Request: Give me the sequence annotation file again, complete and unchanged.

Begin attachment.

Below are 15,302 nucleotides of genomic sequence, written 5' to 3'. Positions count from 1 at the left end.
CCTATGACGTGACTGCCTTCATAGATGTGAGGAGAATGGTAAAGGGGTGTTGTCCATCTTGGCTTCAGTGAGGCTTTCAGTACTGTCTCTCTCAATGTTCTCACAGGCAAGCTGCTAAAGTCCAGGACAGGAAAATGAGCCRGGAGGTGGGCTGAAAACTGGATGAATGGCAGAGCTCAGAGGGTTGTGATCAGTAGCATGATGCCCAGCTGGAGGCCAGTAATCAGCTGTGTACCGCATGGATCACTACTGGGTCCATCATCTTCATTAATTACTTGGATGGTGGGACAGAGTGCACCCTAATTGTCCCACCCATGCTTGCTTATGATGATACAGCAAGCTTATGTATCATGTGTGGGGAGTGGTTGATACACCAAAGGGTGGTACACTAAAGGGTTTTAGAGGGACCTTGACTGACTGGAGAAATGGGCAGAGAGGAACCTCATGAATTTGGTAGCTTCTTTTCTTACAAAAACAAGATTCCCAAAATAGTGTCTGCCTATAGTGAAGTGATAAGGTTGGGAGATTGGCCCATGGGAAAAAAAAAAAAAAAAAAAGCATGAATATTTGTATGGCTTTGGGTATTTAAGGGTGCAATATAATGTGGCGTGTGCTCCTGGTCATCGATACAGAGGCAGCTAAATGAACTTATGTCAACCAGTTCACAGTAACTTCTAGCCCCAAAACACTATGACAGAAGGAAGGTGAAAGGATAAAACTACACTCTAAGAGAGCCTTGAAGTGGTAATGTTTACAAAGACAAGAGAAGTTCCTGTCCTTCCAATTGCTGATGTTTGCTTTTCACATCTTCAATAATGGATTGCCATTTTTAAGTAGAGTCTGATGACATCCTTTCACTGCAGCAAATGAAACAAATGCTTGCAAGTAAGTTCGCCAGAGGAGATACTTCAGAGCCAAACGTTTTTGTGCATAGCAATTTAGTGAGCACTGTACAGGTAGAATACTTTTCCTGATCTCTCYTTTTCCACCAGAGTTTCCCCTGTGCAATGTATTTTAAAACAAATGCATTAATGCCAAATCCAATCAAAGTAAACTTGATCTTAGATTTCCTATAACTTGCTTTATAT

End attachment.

Below are 15,302 nucleotides of genomic sequence, written 5' to 3'. Positions count from 1 at the left end.
CCTATGACGTGACTGCCTTCATAGATGTGAGGAGAATGGTAAAGGGGTGTTGTCCATCTTGGCTTCAGTGAGGCTTTCAGTACTGTCTCTCTCAATGTTCTCACAGGCAAGCTGCTAAAGTCCAGGACAGGAAAATGAGCCRGGAGGTGGGCTGAAAACTGGATGAATGGCAGAGCTCAGAGGGTTGTGATCAGTAGCATGATGCCCAGCTGGAGGCCAGTAATCAGCTGTGTACCGCATGGATCACTACTGGGTCCATCATCTTCATTAATTACTTGGATGGTGGGACAGAGTGCACCCTAATTGTCCCACCCATGCTTGCTTATGATGATACAGCAAGCTTATGTATCATGTGTGGGGAGTGGTTGATACACCAAAGGGTGGTACACTAAAGGGTTTTAGAGGGACCTTGACTGACTGGAGAAATGGGCAGAGAGGAACCTCATGAATTTGGTAGCTTCTTTTCTTACAAAAACAAGATTCCCAAAATAGTGTCTGCCTATAGTGAAGTGATAAGGTTGGGAGATTGGCCCATGGGAAAAAAAAAAAAAAAAAAAGCATGAATATTTGTATGGCTTTGGGTATTTAAGGGTGCAATATAATGTGGCGTGTGCTCCTGGTCATCGATACAGAGGCAGCTAAATGAACTTATGTCAACCAGTTCACAGTAACTTCTAGCCCCAAAACACTATGACAGAAGGAAGGTGAAAGGATAAAACTACACTCTAAGAGAGCCTTGAAGTGGTAATGTTTACAAAGACAAGAGAAGTTCCTGTCCTTCCAATTGCTGATGTTTGCTTTTCACATCTTCAATAATGGATTGCCATTTTTAAGTAGAGTCTGATGACATCCTTTCACTGCAGCAAATGAAACAAATGCTTGCAAGTAAGTTCGCCAGAGGAGATACTTCAGAGCCAAACGTTTTTGTGCATAGCAATTTAGTGAGCACTGTACAGGTAGAATACTTTTCCTGATCTCTCYTTTTCCACCAGAGTTTCCCCTGTGCAATGTATTTTAAAACAAATGCATTAATGCCAAATCCAATCAAAGTAAACTTGATCTTAGATTTCCTATAACTTGCTTTATAT